Towngas prices landmark hybrid

The Hong Kong-based energy supplier sold the highest-rated perpetual in Asia for two years, which was six times oversubscribed.

The Hong Kong and China Gas Company, known as Towngas, raised a $300 million perpetual non-call five hybrid note on Tuesday – its first ever perp –  attracting high-quality investors and potentially opening up the market for more to come in the future.

The rarity and relatively small size of the transaction meant there was not enough paper to go around, according to sources. This, combined with an expected high-quality rating of A3 and A- from Moody’s and Standard & Poor’s, had investors clamouring for the notes.

“The transaction was only $300 million, and it’s [one of] the highest grade perpetuals in Asia,” said a source close to the deal. “For such a strong name, we got very strong inquiries for it.”

As a result, Towngas was able to attract an order book of $1.8 billion from more than 100 accounts, according to a term sheet. Asian investors were allocated 80% of the notes, while the rest went to European investors.

Fund managers subscribed to a bulk of the paper, accounting for 54%, followed by central banks and sovereign wealth funds with 15%, private banks 15%, financial institutions 8%, insurance 6% and others 2%. In secondary markets, Towngas notes traded up one point above par.

Singapore Post, which has a rating of A+ from S&P, was the last issuer to have sold such a highly-rated perpetual above the size of $200 million, according to Dealogic data. This was back in 2012.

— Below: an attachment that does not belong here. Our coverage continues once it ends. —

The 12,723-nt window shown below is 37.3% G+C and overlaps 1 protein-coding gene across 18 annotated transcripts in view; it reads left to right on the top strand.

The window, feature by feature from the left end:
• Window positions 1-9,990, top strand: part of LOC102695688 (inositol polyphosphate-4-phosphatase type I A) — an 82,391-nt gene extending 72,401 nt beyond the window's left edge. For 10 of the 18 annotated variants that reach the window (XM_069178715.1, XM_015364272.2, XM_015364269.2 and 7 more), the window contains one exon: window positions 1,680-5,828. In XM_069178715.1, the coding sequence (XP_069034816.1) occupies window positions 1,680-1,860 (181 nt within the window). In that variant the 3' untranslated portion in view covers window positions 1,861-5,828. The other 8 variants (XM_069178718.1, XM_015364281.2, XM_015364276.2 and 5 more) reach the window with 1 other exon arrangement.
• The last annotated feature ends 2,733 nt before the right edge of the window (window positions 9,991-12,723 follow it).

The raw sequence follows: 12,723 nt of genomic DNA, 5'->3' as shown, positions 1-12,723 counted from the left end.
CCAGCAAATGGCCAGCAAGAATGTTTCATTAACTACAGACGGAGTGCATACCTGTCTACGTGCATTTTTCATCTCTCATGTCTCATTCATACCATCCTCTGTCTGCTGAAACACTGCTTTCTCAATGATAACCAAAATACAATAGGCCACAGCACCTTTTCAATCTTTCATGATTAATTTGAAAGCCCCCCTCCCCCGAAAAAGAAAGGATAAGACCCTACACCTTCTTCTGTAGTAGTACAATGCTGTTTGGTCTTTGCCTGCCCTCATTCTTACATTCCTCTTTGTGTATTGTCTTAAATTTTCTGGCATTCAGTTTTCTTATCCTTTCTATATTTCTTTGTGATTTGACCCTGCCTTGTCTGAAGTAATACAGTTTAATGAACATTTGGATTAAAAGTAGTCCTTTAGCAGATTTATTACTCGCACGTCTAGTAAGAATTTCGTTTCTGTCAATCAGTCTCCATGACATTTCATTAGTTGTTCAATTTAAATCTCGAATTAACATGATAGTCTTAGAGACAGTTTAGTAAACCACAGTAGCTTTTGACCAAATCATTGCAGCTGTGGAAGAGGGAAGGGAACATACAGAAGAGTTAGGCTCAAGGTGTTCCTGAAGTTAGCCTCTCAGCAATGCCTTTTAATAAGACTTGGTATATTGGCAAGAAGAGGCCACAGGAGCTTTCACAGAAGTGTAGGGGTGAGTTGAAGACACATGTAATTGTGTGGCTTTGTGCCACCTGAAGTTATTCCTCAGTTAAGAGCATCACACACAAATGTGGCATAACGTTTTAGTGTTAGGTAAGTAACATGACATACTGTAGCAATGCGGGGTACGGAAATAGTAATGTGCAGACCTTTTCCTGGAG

Pricing

Towngas’ non-call five perpetual priced at the tighter end of the final guidance of 4.75% to 4.875%, which is also 25bp tighter than its initial price guidance. However, sources highlighted that it was difficult to find comparables due to the fact that the Asian hybrid market is so nascent.

“It’s difficult to have any close comparables because there haven’t been any recent high-grade perpetuals that have come to market,” said the source. “I hope we will see more structures like this being marketed, because there is a strong demand for it.”

The closest comparable was Hutchinson Whampoa’s existing non-call five perpetual issued in 2012, which was trading around the sub-4% levels at the time of pricing. After adjusting for fair value, the source notes that new issues should come around the low-4% area.

In 2013, there were only 32 perpetuals priced with volumes touching $10.7 billion in Asia ex-Japan – a marginal improvement from 2012’s 31 deals which recorded higher volumes of $12 billion, according to Dealogic data.

Towngas’ perp structure

In Towngas’ deal, the company has opted for a staggered step-up or “cliff structure”, similar to the structures used by Hutch, Li & Fung and Agile Properties. There is a 25bp step-up from the tenth year and an additional 75bp from the 25-year.

The issue gets an expected equity credit of 50% from Moody’s and S&P but the latter’s equity credit falls away after five years, which investors view as a strong incentive for Towngas to call the bonds. Additionally, the transaction is anticipated to get 100% equity credit from the Hong Kong Financial Reporting Standards (HKFRS), according to the term sheet.

The hybrid has fixed coupon payments for the first five years at the initial distribution rate of 4.75%. It then resets in the fifth year and every six months thereafter at prevailing six-month US dollar Libor plus initial spread and a step-up.

HSBC, JPMorgan, and Morgan Stanley were the joint bookrunners of Towngas’ transaction.

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